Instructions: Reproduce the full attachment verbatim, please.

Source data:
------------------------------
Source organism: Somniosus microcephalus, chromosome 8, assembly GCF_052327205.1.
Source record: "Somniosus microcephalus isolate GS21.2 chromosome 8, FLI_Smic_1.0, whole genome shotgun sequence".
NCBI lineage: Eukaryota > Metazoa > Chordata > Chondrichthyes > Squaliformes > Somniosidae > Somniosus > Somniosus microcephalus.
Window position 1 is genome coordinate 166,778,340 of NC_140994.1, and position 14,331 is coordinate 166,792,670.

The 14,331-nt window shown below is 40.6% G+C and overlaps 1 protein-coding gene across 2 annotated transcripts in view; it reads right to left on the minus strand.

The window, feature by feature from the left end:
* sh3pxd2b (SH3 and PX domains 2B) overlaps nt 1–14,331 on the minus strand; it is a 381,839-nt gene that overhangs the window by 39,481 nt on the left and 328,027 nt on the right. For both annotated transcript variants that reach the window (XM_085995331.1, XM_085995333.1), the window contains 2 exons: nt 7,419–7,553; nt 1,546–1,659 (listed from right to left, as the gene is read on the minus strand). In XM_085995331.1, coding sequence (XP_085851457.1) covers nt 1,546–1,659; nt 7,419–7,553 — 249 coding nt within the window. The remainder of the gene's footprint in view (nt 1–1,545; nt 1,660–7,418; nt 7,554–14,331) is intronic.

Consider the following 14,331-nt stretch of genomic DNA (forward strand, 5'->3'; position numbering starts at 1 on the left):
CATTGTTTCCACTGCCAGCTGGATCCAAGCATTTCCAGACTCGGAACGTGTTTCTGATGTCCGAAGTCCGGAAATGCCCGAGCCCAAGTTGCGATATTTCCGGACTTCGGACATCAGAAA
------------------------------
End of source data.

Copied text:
Source organism: Somniosus microcephalus, chromosome 8, assembly GCF_052327205.1.
Source record: "Somniosus microcephalus isolate GS21.2 chromosome 8, FLI_Smic_1.0, whole genome shotgun sequence".
NCBI lineage: Eukaryota > Metazoa > Chordata > Chondrichthyes > Squaliformes > Somniosidae > Somniosus > Somniosus microcephalus.
Window position 1 is genome coordinate 166,778,340 of NC_140994.1, and position 14,331 is coordinate 166,792,670.

The 14,331-nt window shown below is 40.6% G+C and overlaps 1 protein-coding gene across 2 annotated transcripts in view; it reads right to left on the minus strand.

The window, feature by feature from the left end:
* sh3pxd2b (SH3 and PX domains 2B) overlaps nt 1–14,331 on the minus strand; it is a 381,839-nt gene that overhangs the window by 39,481 nt on the left and 328,027 nt on the right. For both annotated transcript variants that reach the window (XM_085995331.1, XM_085995333.1), the window contains 2 exons: nt 7,419–7,553; nt 1,546–1,659 (listed from right to left, as the gene is read on the minus strand). In XM_085995331.1, coding sequence (XP_085851457.1) covers nt 1,546–1,659; nt 7,419–7,553 — 249 coding nt within the window. The remainder of the gene's footprint in view (nt 1–1,545; nt 1,660–7,418; nt 7,554–14,331) is intronic.

Consider the following 14,331-nt stretch of genomic DNA (forward strand, 5'->3'; position numbering starts at 1 on the left):
CATTGTTTCCACTGCCAGCTGGATCCAAGCATTTCCAGACTCGGAACGTGTTTCTGATGTCCGAAGTCCGGAAATGCCCGAGCCCAAGTTGCGATATTTCCGGACTTCGGACATCAGAAA